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Google Chrome’s ‘Not Secure’ warning for HTTP sites.

Earlier this year, Google announced a new update to Google Chrome coming in October 2017.

This update means that you’ll see a ‘Not Secure’ warning on HTTP websites that have text fields—this might be a contact form, newsletter signup, or site search field.

For clarity, if you haven’t noticed a ‘https://’ at the start of a web address, or a green ‘lock icon’ right next to it, you are browsing an HTTP website.

Yep, you guessed it—that’s almost every website you’re now thinking about.

HTTP, or Hypertext Transfer Protocol, is the fundamental language spoken between your browser and servers, enabling the exchange of information on the World Wide Web.

This Chrome update is a big one, with the potential for real repercussions. The change is part of Google’s ongoing push towards more secure web experiences, worldwide.

Here’s what it will look like when you try and type something into a text box on an HTTP site.

Typing into a text box on a HTTP site—spot the ‘Not Secure’?

If you’re browsing using Google’s Incognito mode, a warning will appear anytime you’re on a HTTP website—regardless if it has a text field or not. The image below shows the differences between the current version, Chrome 61, and the new version, Chrome 62.

Outside Incognito mode vs inside incognito mode. Old vs new.

In future, Google plans to show the ‘Not Secure’ warning on all HTTP pages, even outside of incognito mode.

Staying on the front foot, Google has started ramping up activity by sending email warnings via Google Search Console, a Google performance tool for Webmasters, to website owners that will be affected.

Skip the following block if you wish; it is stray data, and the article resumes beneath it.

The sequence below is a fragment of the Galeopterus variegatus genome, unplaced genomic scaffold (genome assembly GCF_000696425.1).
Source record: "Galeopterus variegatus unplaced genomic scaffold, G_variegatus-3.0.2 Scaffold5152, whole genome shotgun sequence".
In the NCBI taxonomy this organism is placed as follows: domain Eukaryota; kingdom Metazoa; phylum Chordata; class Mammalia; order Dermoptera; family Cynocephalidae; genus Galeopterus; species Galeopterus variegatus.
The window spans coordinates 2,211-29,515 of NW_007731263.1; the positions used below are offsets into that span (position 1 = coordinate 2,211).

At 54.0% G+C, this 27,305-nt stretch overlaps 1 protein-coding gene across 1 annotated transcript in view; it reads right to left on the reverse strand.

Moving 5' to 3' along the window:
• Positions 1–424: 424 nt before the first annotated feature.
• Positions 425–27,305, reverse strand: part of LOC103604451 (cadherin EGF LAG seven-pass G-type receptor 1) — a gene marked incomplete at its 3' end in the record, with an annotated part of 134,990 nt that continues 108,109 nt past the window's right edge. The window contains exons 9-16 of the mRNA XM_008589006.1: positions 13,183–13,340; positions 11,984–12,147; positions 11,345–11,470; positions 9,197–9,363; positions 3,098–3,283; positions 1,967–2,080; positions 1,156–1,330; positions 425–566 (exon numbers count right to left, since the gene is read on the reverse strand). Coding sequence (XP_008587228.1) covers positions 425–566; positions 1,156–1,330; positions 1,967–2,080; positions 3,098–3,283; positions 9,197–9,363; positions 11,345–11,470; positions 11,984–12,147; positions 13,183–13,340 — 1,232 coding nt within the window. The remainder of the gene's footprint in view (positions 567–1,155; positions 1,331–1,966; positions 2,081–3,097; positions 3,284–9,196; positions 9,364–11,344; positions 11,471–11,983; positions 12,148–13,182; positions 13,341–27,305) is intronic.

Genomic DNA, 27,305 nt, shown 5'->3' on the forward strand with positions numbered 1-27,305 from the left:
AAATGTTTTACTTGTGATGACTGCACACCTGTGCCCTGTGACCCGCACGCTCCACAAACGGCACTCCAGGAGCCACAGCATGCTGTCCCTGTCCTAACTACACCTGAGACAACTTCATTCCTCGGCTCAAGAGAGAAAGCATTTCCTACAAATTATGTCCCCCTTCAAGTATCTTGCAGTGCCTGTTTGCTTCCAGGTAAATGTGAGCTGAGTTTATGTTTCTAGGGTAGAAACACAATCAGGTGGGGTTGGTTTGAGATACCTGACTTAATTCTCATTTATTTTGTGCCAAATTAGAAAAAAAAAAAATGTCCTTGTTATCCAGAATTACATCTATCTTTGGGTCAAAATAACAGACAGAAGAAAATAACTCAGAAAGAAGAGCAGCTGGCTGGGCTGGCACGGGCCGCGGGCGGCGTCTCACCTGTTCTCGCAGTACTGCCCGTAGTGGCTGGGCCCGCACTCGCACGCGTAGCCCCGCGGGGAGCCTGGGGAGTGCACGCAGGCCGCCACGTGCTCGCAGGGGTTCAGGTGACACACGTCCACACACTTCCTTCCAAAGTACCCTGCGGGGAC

Here’s what the email looks like:

Google’s email warnings sent via Google Search Console.

What does this mean for HTTP websites?

People visiting HTTP sites and filling in forms on any browser are vulnerable to having their information stolen or misused.

Google Chrome will start warning users that the website they’re on is ‘Not Secure’. The impact could be that people start to lose trust in sites that aren’t secure.

As a result, conversion rates for HTTP sites could suffer: no one likes an insecure site.

According to, Google Chrome is the most commonly used browser, with 76.7% people choosing Chrome in July 2017. That’s a landslide majority of users around the world.

So how can HTTP sites respond to the update?

People who own HTTP websites can switch their sites over to https. By doing this, you’re enabling security through what’s known as an SSL Certificate. This type of security encrypts your data when it is transferred between users and websites. Think of it as a secret language that only your website and browser understand.

To add this level of security to your site, you’ll need to register for an SSL Certificate and migrate your site to the new https version.

Where your site is managed or hosted by an agency or provider, they can normally assist you with this change.

If you’re going DIY, Google provides some information on how to do this here.

Not only will https websites provide users with a secure searching experience, and peace of mind when submitting sensitive info—but your site will also receive a slight ranking boost, as https is one of the ranking factors used in Google’s search algorithms.

Keep your site up to date, and be conscious of Google Chrome updates. We recommend registering for an SSL Certificate if you don’t already have one. It doesn’t take long, and you can do it before October so you’re ahead of the game.

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